Bacon Party!

                            I often runs on country roads early in the morning, where there are neither convenience stores nor water fountains and I'm not really interested in adding an extra 30 minutes to my 5:30 departure so I can drive down the road and leave water.  I often carry water.  I've tried a number of belts & the one with the least bounce for me is the go-lite belt: http://www.golite.com/HydroSprint--P742.aspx

                             

                            The compression straps mean you can tighten it down and keep the bottle from moving around.  You can also shove your shirt under the straps when the run in pre dawn cold and ends in full sun. 

                             

                            I second the recommendation for the GoLite HydroSprint and HydroSpeed (2 full-sized bottles).

                            They have been the only packs I've been able to make work for me - comfortable (no bouncing, no chafing, no bruising) for at least 25 hours!

                             

                            That said, I typically don't carry water for runs under 2 hours. And, often use a hand-held for shortish runs if I think I might "like" some water during the course of my run.

                            Liz

                            pace sera, sera

                              I got a Fuel Belt 4-bottle two years ago and had the exact same problem.  Never could get it to stay on my hips.  I ended up getting their two-bottle adjustable belt; wore that at my waist and it stayed in place.  Of course, you lose half your fluid volume that way.

                               

                              Try positioning the belt so two of the bottles rest on your backside -- it seemed to reduce "bottle-bounce" and help the belt stay in place slightly longer compared to having them out nearer the hip crests.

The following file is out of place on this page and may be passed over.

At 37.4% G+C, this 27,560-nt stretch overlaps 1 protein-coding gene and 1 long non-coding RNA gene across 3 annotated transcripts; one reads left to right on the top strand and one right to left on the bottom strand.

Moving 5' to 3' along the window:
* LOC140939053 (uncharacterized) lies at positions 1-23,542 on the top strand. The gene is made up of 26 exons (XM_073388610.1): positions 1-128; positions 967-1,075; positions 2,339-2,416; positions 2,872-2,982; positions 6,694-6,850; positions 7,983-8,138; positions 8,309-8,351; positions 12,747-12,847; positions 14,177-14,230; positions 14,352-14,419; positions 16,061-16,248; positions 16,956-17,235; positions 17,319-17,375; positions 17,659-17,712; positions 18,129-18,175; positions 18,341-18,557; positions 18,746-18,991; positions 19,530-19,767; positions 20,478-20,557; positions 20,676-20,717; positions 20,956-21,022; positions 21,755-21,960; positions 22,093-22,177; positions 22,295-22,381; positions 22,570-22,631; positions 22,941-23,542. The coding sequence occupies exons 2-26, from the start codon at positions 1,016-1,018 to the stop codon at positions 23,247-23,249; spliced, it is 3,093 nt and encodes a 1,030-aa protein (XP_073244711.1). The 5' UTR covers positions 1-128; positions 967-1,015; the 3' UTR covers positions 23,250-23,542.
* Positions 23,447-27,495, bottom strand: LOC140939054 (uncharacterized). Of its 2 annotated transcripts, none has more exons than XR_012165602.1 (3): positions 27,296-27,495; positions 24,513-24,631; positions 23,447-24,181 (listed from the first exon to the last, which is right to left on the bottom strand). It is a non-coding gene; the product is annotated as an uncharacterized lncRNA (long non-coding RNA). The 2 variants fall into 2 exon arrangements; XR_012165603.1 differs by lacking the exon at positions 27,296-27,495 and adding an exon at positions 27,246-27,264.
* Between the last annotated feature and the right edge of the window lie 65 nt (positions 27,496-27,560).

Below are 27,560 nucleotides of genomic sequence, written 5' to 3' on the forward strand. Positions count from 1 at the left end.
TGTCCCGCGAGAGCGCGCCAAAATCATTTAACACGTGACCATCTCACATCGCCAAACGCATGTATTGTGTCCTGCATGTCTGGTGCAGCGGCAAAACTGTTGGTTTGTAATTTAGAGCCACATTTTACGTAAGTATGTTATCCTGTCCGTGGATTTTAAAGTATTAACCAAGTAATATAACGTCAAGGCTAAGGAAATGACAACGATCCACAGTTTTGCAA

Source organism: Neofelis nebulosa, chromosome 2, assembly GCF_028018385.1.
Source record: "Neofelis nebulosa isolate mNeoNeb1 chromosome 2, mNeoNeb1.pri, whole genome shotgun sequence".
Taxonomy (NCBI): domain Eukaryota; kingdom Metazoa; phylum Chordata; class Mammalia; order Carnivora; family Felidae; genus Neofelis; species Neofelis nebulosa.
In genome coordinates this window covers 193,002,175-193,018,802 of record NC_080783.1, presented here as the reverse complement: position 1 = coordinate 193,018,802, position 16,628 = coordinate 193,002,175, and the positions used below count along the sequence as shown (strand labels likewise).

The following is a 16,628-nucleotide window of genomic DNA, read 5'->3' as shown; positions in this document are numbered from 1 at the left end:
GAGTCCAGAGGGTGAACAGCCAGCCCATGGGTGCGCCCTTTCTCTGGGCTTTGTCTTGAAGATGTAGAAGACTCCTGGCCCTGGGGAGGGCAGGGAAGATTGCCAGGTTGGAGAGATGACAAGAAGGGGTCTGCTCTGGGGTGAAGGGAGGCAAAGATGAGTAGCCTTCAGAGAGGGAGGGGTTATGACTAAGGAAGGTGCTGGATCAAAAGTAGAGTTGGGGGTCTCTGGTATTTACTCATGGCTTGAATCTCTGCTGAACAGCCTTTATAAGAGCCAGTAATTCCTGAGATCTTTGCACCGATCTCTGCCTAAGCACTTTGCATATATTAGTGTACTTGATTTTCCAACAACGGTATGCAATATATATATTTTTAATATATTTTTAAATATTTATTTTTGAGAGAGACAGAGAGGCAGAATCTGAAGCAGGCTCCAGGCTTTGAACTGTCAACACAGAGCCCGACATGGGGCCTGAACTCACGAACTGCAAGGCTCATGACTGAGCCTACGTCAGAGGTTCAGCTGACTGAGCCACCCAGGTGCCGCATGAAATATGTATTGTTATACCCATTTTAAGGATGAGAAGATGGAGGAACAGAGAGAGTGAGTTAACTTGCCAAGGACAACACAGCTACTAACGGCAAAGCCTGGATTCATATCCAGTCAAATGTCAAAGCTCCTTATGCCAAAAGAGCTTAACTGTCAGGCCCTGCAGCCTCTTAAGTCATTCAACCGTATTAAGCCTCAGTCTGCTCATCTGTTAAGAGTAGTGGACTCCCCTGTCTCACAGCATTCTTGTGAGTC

“Everything you need is already inside.” -- Bill Bowerman

                                Why not a handheld bottle (http://bit.ly/wTrXyY)? They take some getting used to, but work well. In the summer, I'd just stop at a store and pack it with ice (or refill it at a water fountains). 

                                 

                                These days, when I run in cities I just carry cash so that I can stop somewhere if I need anything. My sister's dog chewed up my handheld bottle pretty well, and I decided that I couldn't justify the expense of replacing it.

                                 

                                I used a fuel belt for a little while, but I had the same problem you did, and some nasty chafing to boot.

                                When we were working on our Running Wizard program, Eric sort of pushed me by keep telling me; "If you were coaching that person, what would you do?"  And that approach is very much legit.  On that basis, I'd have to say, I was going to end here but with this comment, I'd have to butt in once more time (sorry, OP, this is not quite about the original post either...yet one more time).

                                 

                                Relaxation is one of the most important things in good running.  One of the worst things you can do for that is to hold something in your hand(s) when you run.  When you clinch your fists, you tense up your arm.  You clinch your fist and your shoulders get tensed up; you tense up hour shoulders and you start to sway.  You will not only waste a lot of energy but also screw up good running form.  In that respect, holding a water bottle while running is probably one of the worst things you can do for your comfortable and effective running.